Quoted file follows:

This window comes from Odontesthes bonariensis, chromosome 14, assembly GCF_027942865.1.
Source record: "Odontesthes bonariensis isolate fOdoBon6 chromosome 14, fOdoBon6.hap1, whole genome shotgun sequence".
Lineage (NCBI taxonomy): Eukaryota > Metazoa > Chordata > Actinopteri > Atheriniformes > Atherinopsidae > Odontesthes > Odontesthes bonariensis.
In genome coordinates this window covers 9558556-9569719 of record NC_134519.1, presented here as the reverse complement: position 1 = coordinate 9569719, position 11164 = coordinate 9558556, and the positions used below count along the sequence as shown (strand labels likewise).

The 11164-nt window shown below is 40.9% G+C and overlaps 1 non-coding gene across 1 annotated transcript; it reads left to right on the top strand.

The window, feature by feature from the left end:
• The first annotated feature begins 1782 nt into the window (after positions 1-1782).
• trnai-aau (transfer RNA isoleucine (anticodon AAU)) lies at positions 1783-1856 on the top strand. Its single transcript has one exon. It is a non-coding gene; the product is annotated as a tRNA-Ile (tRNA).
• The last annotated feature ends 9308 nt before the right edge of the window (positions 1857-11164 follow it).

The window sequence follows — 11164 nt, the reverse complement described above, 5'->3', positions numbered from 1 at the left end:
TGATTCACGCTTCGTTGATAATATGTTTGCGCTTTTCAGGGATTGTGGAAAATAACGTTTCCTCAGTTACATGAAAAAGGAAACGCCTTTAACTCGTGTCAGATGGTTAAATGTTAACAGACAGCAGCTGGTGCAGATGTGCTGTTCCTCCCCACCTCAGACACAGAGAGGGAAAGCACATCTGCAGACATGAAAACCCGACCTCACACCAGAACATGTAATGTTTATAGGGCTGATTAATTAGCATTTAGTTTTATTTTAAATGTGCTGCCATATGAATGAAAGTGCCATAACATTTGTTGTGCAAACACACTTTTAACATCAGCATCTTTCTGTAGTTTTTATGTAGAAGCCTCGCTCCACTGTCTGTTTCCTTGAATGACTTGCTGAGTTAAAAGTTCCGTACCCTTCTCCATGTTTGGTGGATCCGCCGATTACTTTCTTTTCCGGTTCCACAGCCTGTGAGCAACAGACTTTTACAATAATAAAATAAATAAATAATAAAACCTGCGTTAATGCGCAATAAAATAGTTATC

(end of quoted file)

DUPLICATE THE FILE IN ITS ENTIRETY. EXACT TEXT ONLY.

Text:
This window comes from Odontesthes bonariensis, chromosome 14, assembly GCF_027942865.1.
Source record: "Odontesthes bonariensis isolate fOdoBon6 chromosome 14, fOdoBon6.hap1, whole genome shotgun sequence".
Lineage (NCBI taxonomy): Eukaryota > Metazoa > Chordata > Actinopteri > Atheriniformes > Atherinopsidae > Odontesthes > Odontesthes bonariensis.
In genome coordinates this window covers 9558556-9569719 of record NC_134519.1, presented here as the reverse complement: position 1 = coordinate 9569719, position 11164 = coordinate 9558556, and the positions used below count along the sequence as shown (strand labels likewise).

The 11164-nt window shown below is 40.9% G+C and overlaps 1 non-coding gene across 1 annotated transcript; it reads left to right on the top strand.

The window, feature by feature from the left end:
• The first annotated feature begins 1782 nt into the window (after positions 1-1782).
• trnai-aau (transfer RNA isoleucine (anticodon AAU)) lies at positions 1783-1856 on the top strand. Its single transcript has one exon. It is a non-coding gene; the product is annotated as a tRNA-Ile (tRNA).
• The last annotated feature ends 9308 nt before the right edge of the window (positions 1857-11164 follow it).

The window sequence follows — 11164 nt, the reverse complement described above, 5'->3', positions numbered from 1 at the left end:
TGATTCACGCTTCGTTGATAATATGTTTGCGCTTTTCAGGGATTGTGGAAAATAACGTTTCCTCAGTTACATGAAAAAGGAAACGCCTTTAACTCGTGTCAGATGGTTAAATGTTAACAGACAGCAGCTGGTGCAGATGTGCTGTTCCTCCCCACCTCAGACACAGAGAGGGAAAGCACATCTGCAGACATGAAAACCCGACCTCACACCAGAACATGTAATGTTTATAGGGCTGATTAATTAGCATTTAGTTTTATTTTAAATGTGCTGCCATATGAATGAAAGTGCCATAACATTTGTTGTGCAAACACACTTTTAACATCAGCATCTTTCTGTAGTTTTTATGTAGAAGCCTCGCTCCACTGTCTGTTTCCTTGAATGACTTGCTGAGTTAAAAGTTCCGTACCCTTCTCCATGTTTGGTGGATCCGCCGATTACTTTCTTTTCCGGTTCCACAGCCTGTGAGCAACAGACTTTTACAATAATAAAATAAATAAATAATAAAACCTGCGTTAATGCGCAATAAAATAGTTATC